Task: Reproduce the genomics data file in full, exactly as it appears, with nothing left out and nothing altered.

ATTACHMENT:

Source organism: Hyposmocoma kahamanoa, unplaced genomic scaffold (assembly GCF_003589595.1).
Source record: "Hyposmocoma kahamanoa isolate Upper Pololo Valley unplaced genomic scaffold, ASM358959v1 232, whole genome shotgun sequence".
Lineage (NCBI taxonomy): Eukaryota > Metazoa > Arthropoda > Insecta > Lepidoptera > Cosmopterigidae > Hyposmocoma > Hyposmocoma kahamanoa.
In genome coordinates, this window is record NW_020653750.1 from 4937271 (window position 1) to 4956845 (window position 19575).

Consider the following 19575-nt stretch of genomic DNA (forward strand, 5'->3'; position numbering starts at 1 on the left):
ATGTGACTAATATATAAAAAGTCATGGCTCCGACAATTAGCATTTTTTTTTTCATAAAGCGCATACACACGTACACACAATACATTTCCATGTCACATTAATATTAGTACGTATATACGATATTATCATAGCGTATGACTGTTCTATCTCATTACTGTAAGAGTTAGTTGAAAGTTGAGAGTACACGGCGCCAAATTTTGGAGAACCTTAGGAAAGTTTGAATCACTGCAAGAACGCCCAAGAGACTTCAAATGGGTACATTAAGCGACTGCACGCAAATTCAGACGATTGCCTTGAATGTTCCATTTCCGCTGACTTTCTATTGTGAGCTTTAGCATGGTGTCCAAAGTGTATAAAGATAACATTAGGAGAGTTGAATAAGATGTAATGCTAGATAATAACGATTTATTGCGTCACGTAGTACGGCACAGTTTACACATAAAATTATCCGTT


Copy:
Source organism: Hyposmocoma kahamanoa, unplaced genomic scaffold (assembly GCF_003589595.1).
Source record: "Hyposmocoma kahamanoa isolate Upper Pololo Valley unplaced genomic scaffold, ASM358959v1 232, whole genome shotgun sequence".
Lineage (NCBI taxonomy): Eukaryota > Metazoa > Arthropoda > Insecta > Lepidoptera > Cosmopterigidae > Hyposmocoma > Hyposmocoma kahamanoa.
In genome coordinates, this window is record NW_020653750.1 from 4937271 (window position 1) to 4956845 (window position 19575).

Consider the following 19575-nt stretch of genomic DNA (forward strand, 5'->3'; position numbering starts at 1 on the left):
ATGTGACTAATATATAAAAAGTCATGGCTCCGACAATTAGCATTTTTTTTTTCATAAAGCGCATACACACGTACACACAATACATTTCCATGTCACATTAATATTAGTACGTATATACGATATTATCATAGCGTATGACTGTTCTATCTCATTACTGTAAGAGTTAGTTGAAAGTTGAGAGTACACGGCGCCAAATTTTGGAGAACCTTAGGAAAGTTTGAATCACTGCAAGAACGCCCAAGAGACTTCAAATGGGTACATTAAGCGACTGCACGCAAATTCAGACGATTGCCTTGAATGTTCCATTTCCGCTGACTTTCTATTGTGAGCTTTAGCATGGTGTCCAAAGTGTATAAAGATAACATTAGGAGAGTTGAATAAGATGTAATGCTAGATAATAACGATTTATTGCGTCACGTAGTACGGCACAGTTTACACATAAAATTATCCGTT